Former Congressman Buyer convicted on insider trading charges
Steve Buyer, our former U.S. rep, convicted Friday for insider trading. A look at land purchases on the LEAP research district project in Lebanon. And Boilers up for B1G semis today.
Just a little This and That on a Saturday morning …
FORMER CONGRESSMAN STEVE BUYER CONVICTED: A federal jury returned a guilty verdict for former U.S. Rep. Steve Buyer during a two-week trial on insider trading charges, stemming from stock deals he pursued during his post-Congress consulting and lobbying days, the Associated Press reported Friday. Sentencing will be July 11 in a New York City federal court for convictions tied to $320,000 in profits Buyer with accounts for himself, his family and a woman federal prosecutors said he had an affair with.
Federal prosecutors charged Buyer in July 2022, accusing Buyer of cashing in when T-Mobile merged with Sprint in 2018 and when Guidehouse, a Virginia firm that provides consulting services to government clients, bought Navigant Consulting Inc. An SEC filing accused Buyer of doing consulting work, including in telecommunications and Department of Veterans Affairs issues, leveraged by his nine terms in Congress that put him in position to get the inside line on pending mergers and corporate sales.
Buyer denied the accusations from the stand during the trial, saying he’d acted boldly but legally, according to coverage from Reuters.
For more on the charges, including details about how prosecutors say Buyer used inside information gleaned during golf outings and then what he did to try to cover his tracks, here’s coverage from July 2022.
Buyer, a Republican from Monticello, was first elected to the U.S House in November 1992, in Indiana’s 5th District. In 2002, when Buyer and then-Rep. Brian Kerns were drawn into the same district, Buyer won the 4th District seat. He didn’t run in 2010, retiring, he said, because he wanted to spend more time with Joni as she dealt with health issues. In his final year in office, he fended off complaints that the Frontier Education Foundation, an entity he created, failed to channel scholarships to college students, as advertised, as it racked up administrative and travel costs.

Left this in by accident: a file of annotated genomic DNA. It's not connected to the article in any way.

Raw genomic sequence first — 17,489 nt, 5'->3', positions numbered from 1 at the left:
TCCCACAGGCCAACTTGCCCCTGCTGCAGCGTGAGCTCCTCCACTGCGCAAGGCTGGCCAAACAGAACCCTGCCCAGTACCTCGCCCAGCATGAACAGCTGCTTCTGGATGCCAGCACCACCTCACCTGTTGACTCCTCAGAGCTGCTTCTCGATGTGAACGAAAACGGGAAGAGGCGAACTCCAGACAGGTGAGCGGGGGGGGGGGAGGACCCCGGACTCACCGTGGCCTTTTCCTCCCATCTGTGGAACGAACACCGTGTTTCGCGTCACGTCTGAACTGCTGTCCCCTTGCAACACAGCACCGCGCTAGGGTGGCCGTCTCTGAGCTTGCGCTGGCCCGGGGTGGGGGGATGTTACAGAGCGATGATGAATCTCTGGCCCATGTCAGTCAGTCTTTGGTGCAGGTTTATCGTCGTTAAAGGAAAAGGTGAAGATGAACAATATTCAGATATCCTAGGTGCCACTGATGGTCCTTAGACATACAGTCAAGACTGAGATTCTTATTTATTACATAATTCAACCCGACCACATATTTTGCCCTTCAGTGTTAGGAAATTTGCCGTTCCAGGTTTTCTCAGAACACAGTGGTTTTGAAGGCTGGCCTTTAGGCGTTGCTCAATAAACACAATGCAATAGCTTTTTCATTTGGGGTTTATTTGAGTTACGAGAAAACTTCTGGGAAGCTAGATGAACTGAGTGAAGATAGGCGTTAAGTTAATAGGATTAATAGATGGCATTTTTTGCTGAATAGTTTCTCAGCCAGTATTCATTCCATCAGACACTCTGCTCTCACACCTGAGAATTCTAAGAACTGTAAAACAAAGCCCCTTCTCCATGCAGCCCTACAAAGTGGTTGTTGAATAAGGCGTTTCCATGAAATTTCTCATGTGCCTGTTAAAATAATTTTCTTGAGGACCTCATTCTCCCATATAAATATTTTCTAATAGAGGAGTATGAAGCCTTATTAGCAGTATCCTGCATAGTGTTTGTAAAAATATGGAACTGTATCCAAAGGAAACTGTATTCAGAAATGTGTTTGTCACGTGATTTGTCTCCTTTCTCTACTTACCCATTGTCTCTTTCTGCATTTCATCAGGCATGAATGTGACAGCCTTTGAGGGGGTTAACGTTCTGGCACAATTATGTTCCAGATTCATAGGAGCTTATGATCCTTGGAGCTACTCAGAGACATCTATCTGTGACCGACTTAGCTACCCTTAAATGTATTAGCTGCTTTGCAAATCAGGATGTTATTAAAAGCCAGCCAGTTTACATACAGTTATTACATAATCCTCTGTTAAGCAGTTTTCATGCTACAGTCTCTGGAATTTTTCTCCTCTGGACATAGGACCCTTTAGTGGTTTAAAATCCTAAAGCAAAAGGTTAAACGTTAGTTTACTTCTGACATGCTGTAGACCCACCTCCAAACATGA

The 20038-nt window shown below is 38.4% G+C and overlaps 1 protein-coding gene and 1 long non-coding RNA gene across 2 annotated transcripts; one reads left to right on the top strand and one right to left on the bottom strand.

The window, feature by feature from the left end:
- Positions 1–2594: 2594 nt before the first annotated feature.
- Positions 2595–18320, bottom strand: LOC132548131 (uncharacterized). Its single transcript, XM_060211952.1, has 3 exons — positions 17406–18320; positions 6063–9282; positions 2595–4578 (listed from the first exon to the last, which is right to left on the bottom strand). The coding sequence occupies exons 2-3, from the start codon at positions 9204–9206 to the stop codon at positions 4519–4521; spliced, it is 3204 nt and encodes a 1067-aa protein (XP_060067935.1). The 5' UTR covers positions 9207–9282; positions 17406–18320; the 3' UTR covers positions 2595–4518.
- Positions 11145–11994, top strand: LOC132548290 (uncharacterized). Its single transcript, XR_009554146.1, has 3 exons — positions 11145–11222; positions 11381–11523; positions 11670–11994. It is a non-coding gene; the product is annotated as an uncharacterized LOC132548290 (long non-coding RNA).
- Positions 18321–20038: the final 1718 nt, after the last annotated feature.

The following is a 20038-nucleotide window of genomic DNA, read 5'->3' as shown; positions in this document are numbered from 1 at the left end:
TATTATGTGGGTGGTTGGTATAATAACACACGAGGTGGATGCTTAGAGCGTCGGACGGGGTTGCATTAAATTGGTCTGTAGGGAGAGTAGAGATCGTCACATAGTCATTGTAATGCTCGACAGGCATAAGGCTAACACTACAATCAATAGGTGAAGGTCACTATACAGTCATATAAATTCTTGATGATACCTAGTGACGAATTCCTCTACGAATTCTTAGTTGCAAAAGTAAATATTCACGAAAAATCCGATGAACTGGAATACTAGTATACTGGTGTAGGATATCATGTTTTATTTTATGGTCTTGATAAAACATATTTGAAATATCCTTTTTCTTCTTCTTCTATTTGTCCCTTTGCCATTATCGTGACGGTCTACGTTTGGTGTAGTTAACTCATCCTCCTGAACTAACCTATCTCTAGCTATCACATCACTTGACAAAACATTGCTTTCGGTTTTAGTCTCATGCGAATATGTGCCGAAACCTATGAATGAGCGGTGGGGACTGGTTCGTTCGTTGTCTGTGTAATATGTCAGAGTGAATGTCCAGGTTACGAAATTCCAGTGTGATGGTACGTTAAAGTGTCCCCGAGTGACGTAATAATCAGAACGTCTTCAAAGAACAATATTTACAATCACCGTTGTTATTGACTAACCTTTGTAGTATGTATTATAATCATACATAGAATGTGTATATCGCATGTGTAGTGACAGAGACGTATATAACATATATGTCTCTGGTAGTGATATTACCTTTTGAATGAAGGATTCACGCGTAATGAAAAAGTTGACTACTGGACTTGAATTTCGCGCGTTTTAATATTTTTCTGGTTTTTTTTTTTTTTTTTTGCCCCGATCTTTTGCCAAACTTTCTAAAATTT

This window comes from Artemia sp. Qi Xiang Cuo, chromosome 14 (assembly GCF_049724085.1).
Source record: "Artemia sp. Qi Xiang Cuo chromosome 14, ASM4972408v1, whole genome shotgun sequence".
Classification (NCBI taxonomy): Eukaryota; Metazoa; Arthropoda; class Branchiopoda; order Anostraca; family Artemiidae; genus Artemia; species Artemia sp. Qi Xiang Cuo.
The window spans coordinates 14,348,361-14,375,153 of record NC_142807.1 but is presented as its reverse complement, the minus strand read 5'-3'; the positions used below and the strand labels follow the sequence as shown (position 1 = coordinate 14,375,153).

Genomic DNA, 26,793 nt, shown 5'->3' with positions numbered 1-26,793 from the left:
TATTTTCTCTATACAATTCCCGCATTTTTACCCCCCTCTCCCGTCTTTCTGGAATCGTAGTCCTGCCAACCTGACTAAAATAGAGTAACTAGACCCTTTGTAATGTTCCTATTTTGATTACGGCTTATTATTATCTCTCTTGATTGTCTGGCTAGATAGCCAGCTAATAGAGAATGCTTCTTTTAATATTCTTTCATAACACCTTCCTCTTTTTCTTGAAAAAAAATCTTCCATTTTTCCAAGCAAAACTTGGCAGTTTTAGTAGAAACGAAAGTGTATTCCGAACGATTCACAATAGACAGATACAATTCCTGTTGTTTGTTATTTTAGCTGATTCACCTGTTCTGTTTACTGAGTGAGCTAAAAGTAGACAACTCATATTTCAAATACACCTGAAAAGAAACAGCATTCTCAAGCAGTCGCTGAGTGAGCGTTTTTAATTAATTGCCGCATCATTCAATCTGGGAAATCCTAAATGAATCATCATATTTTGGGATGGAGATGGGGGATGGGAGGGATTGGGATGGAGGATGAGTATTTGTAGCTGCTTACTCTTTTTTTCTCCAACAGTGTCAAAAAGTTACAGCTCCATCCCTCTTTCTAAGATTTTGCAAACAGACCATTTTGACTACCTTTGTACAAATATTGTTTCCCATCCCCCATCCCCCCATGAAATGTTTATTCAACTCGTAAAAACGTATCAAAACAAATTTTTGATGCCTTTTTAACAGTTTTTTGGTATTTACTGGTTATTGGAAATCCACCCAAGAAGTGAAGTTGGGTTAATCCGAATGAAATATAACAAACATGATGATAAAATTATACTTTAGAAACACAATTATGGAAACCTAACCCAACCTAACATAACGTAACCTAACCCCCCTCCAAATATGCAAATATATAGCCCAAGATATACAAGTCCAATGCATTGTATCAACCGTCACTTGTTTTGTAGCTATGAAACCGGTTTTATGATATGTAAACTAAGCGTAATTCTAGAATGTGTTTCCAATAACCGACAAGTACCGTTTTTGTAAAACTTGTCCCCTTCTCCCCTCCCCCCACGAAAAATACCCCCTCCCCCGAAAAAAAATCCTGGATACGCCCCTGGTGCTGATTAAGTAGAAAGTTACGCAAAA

LAND PRICES FOR THE LEAP PROJECT IN LEBANON: Two outlets, the Indianapolis Business Journal and the Indiana Capital Chronicle, had stories this week about aggressive offers from the Indiana Economic Development Corp. to pick up land for the proposed LEAP Lebanon Innovation and Research District in Boone County. The district idea, seen as a crossroads for major advanced manufacturing midway between Indianapolis and Purdue, has been running into reluctance from farmers and other property owners near the I-65 and U.S. 52 split near Lebanon. (This is the same spot the state is looking to feed with millions of gallons of water a day pumped and pipelined from southern Tippecanoe County.)
Indiana Capital Chronicle reporter Whitney Downard had this piece March 6: “IEDC spends $126M on Boone County land purchases — so far.”
IBJ reporter Peter Blanchard had this story on Friday: “IEDC paying premium for farmland for Boone County tech district.”
AND, SEMIFINALLY: Purdue gets Ohio State at 1 p.m. today in the semis of the Big Ten Tournament in Chicago.
For a look at what’s at stake, here’s Gold and Black reporter Mike Carmin with a preview on odds, what to look for and more. And here’s J&C reporter Sam King with what happened Friday afternoon in Purdue’s Big Ten Tournament opener: “Purdue basketball exorcises demons with win over Rutgers.”
AND, FINALLY: And so it begins, along Mitch Daniels Boulevard, where fresh, campus addresses between Grant Street and U.S. 231 were logged with the U.S. Postal Service last week …
AND, FINALLY/FINALLY: Daylight saving time, love it or hate it, starts a 2 a.m. Sunday. Set those clocks forward one hour.
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The thought of Buyer in prison orange makes me giddy with delight.